Yeager v. Anderson dba Superior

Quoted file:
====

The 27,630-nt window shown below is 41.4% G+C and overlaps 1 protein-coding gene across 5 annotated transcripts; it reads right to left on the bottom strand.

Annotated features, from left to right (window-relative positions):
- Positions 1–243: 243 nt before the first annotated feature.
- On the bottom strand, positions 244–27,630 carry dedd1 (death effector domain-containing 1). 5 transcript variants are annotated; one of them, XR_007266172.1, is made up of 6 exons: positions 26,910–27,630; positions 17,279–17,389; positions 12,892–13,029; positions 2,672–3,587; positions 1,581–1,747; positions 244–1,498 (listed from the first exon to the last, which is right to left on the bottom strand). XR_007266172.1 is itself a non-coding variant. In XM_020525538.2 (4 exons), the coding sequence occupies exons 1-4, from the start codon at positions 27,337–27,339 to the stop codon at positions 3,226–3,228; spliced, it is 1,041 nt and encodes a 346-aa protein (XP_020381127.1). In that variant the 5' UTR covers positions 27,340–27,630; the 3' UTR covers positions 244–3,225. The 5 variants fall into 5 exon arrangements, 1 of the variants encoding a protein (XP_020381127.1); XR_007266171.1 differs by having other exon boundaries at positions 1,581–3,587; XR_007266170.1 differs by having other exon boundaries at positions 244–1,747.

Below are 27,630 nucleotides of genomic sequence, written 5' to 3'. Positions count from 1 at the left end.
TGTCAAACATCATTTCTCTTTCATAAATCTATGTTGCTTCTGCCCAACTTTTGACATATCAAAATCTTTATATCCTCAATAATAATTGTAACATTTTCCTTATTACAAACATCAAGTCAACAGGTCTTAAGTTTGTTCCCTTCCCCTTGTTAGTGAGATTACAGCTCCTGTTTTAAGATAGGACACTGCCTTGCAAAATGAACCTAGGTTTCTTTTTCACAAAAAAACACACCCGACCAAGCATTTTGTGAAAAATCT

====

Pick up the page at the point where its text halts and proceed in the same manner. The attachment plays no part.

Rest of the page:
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July 28 2015 DA 14-0490 Case Number: DA 14-0490 IN THE SUPREME COURT OF THE STATE OF MONTANA 2015 MT 211N MICHAEL YEAGER, Plaintiff and Appellant, v. DICK ANDERSON, DIANA ANDERSON, DBA SUPERIOR AUTO BODY, AKA SUPERIOR AUTO BODY & TOW, INC., and DOES 2 TO 5, Defendants and Appellees. APPEAL FROM: District Court of the Eighth Judicial District, In and For the County of Cascade, Cause No. ADV 13-816 Honorable Julie Macek, Presiding Judge COUNSEL OF RECORD: For Appellant: Michael Yeager (self-represented); Great Falls, Montana For Appellees: Nicholas J. Pagnotta, Peter B. Ivins, Williams Law Firm, P.C.; Missoula, Montana Submitted on Briefs: July 8, 2015 Decided: July 28, 2015 Filed: __________________________________________ Clerk Justice James Jeremiah Shea delivered the Opinion of the Court. ¶1 Pursuant to Section I, Paragraph 3(c), Montana Supreme Court Internal Operating Rules, this case is decided by memorandum opinion and shall not be cited and does not serve as precedent. Its case title, cause number, and disposition shall be included in this Court’s quarterly list of noncitable cases published in the Pacific Reporter and Montana Reports. ¶2 Michael Yeager appeals the June 18, 2014 order of the Eighth Judicial District Court, Cascade County, which dismissed his complaint in an action against Dick Anderson, Diana Anderson, and Superior Auto Body & Tow, Inc. (collectively Superior). In the underlying action, Superior enforced an agister’s lien against Yeager for storage fees after Yeager left his totaled 2003 Aston Martin Vanquish at Superior’s shop for over four years without paying for repairs or storage. We upheld the lien enforcement action in Superior Auto Body & Tow, Inc. v. Yeager, 2015 MT 152N. ¶3 Yeager brought the present action against Superior on October 29, 2013—the morning of the hearing on the agister’s lien. Yeager’s complaint made numerous claims against Superior based on the events leading to and including the lien action. The claims included conversion, deceit, intentional infliction of emotional distress, and breach of the covenants of good faith and fair dealing. Yeager moved to consolidate the lien action with the present case. The District Court denied the motion.1 1 Yeager argues that the District Court erred by not consolidating the two actions. We held that it was not an abuse of discretion for the District Court to deny his motion to consolidate in Superior Auto Body & Tow, Inc. v. Yeager, 2015 MT 152N, ¶ 16. 2 ¶4 Yeager filed his first amended complaint on November 12, 2013. Yeager filed a second amended complaint on November 15, 2013, which the District Court dismissed because it was filed without leave of the court. Superior moved to strike Yeager’s first amended complaint for not complying with M. R. Civ. P. 8, or alternatively, for a more definite statement. Yeager did not respond to Superior’s motion to strike. The District Court granted Superior’s motion to strike Yeager’s first amended complaint for failure to follow M. R. Civ. P. 8, noting that the complaint was “needlessly long, repetitive, confusing and vitriolic,” citing Nystrom v. Melcher, 262 Mont. 151, 159, 864 P.2d 754, 759 (1993). The District Court granted Yeager 30 days to file a new complaint that complied with M. R. Civ. P. 8. ¶5 Yeager filed his fourth complaint on April 3, 2014. Superior moved to strike and dismiss Yeager’s fourth complaint, arguing that it suffered from the same defects as the first amended complaint. Yeager also filed a motion requesting oral argument. On June 18, 2014, the District Court denied Yeager’s motion requesting oral argument, granted Superior’s motion to strike, and dismissed the action with prejudice. The District Court noted that Yeager did not follow the order dismissing his first amended complaint, and Yeager “has not removed anything to demonstrate an effort to make his allegations ‘short and simple’” as required by M. R. Civ. P. 8. Yeager appeals the dismissal of his fourth complaint. ¶6 Under the Montana Rules of Civil Procedure, pleadings need only be “a short and plain statement of the claim,” M. R. Civ. P. 8(a)(1), and must be “simple, concise, and direct,” M. R. Civ. P. 8(d)(1). The court may, on motion or sua sponte, “strike from a 3 pleading an insufficient defense or any redundant, immaterial, impertinent, or scandalous matter.” M. R. Civ. P. 12(f). A defendant may move to dismiss an action if a plaintiff fails to comply with the Rules of Civil Procedure, and such a dismissal by the court can operate as an adjudication on the merits. M. R. Civ. P. 41(b). This Court encourages the cautious exercise of discretion in involuntary dismissal actions, but we will reverse the district court only if the court has abused its discretion in dismissing the action. Nystrom, 262 Mont. at 157, 864 P.2d at 758. ¶7 A district court “is not required to exhaust all possible sanctions prior to dismissing a case with prejudice.” Nystrom, 262 Mont. at 156, 864 P.2d at 758. Like the plaintiffs in Nystrom, Yeager was warned about the deficiencies of his initial pleading. Nystrom, 262 Mont. at 157, 864 P.2d at 758. Based on our review of the record, we agree with the District Court’s ruling that Yeager did not comply with the order dismissing his first amended complaint. Yeager’s fourth complaint was also “long, repetitive, confusing and vitriolic,” Nystrom, 262 Mont. at 159, 864 P.2d at 759, and he made no effort to make his complaint “short and simple” to comply with M. R. Civ. P. 8. The District Court did not abuse its discretion when it dismissed Yeager’s fourth complaint with prejudice. ¶8 Yeager raises various other issues in this appeal which are either inapplicable to the striking of his complaint under M. R. Civ. P. 41(b), not preserved for appeal, or were adjudicated in Superior Auto Body & Tow, Inc. v. Yeager, 2015 MT 152N. ¶9 We have determined to decide this case pursuant to Section I, Paragraph 3(c) of our Internal Operating Rules, which provides for memorandum opinions. In the opinion 4 of the Court, the case presents a question controlled by settled law or by the clear application of applicable standards of review. The District Court’s ruling was not an abuse of discretion. Affirmed. /S/ JAMES JEREMIAH SHEA We Concur: /S/ LAURIE McKINNON /S/ BETH BAKER /S/ PATRICIA COTTER /S/ MICHAEL E WHEAT 5